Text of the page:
Google Chrome

There are two ways you can use the Google image search on an iPhone, you can either Upload and Search or make a search on-the-go as you are browsing the internet. The step-by-step guide to perform both the methods can be found below.

  1. Go to the Google Chrome and head over to google.com/imghp
  2. Click on the Camera Icon and it will ask you either paste an URL or upload and image
  3. Click on “Upload” and it will open your gallery
  4. Now select an image you want to reverse search
  5. Once uploaded, the search will start and show results

Google Image Search On-The-Go

  1. Go to the Chrome App on your iPhone, and open up a new tab.
  2. Go over to any website, or search for any image in general.
  3. Now, Press and hold on to the image you want to search for until a pop-up menu gets displayed on the screen’s bottom. You have the option of reverse searching the image directly without even having to save the image or copying the image URL over to the image search webpage. This is a very handy feature to have, especially if you don’t have much time in your hands.
  4. Google Chrome doesn’t take you over to the desktop version of its web page while showing the search results like what Safari does. You can also download more sizes or higher resolutions which will be displayed along with it.

Please be wary of the fact that Google has indexed not all images which are online, probably because Google has not found them or because the owner of the image has not allowed Google to index them. Moreover, images with dimensions over 8000 x 6000 pixels cannot be used for reverse image searches.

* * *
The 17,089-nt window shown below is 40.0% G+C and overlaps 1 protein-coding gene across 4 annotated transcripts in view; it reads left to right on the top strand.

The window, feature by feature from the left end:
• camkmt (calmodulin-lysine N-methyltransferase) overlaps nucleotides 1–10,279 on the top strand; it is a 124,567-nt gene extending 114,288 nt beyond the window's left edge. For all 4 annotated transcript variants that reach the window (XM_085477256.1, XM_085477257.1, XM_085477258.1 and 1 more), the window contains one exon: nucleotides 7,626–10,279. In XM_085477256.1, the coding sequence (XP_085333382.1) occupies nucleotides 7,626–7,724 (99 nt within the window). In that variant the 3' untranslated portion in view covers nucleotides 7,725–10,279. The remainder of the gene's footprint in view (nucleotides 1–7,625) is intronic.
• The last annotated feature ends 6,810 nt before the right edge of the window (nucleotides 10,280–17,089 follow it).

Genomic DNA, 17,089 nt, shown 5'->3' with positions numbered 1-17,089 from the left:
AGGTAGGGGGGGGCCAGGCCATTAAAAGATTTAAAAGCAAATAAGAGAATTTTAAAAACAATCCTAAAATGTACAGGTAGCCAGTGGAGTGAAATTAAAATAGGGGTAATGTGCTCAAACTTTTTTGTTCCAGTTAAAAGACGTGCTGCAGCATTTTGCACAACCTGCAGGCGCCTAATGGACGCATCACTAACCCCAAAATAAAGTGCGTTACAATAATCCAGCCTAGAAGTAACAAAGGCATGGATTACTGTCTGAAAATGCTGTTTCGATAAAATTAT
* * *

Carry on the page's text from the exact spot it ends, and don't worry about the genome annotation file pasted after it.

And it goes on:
Alternative Methods

Multiple search engines are solely dedicated to reverse image search like Tineye, Yandex, etc. There are also third-party reverse image searching apps available on AppStore like Reverse, Veracity, and many others you can use for your images.

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We are mainly focused on Google reverse image search over here, probably because Google is the search engine that fetches the most accurate results compared to anything out there, and it’s used by almost everyone who has access to the Internet. It is only fair to give it preference over third-party applications and other search engines.

Final Take By Tecvalue

So we hope that you might have got an idea of how to do a reverse image search on an iPhone. 

We have tried our best to give a detailed explanation of the steps you will have to take to access the reverse image search option on both Safari and Google Chrome.

Google image search was introduced way back in 2011, and it has become very advanced over the years, to the point that an image that is used for a reverse image search is analyzed by the distinctive points, colors, lines, and textures present in the image ( talk about details ! )

If you liked what you read above, please be sure to check out the rest of the articles here.

Basim Parapathil
Basim likes to assert himself as the Chandler Bing of Technical writers, which is why you would find him struggling to blend sarcasm and technical stuff.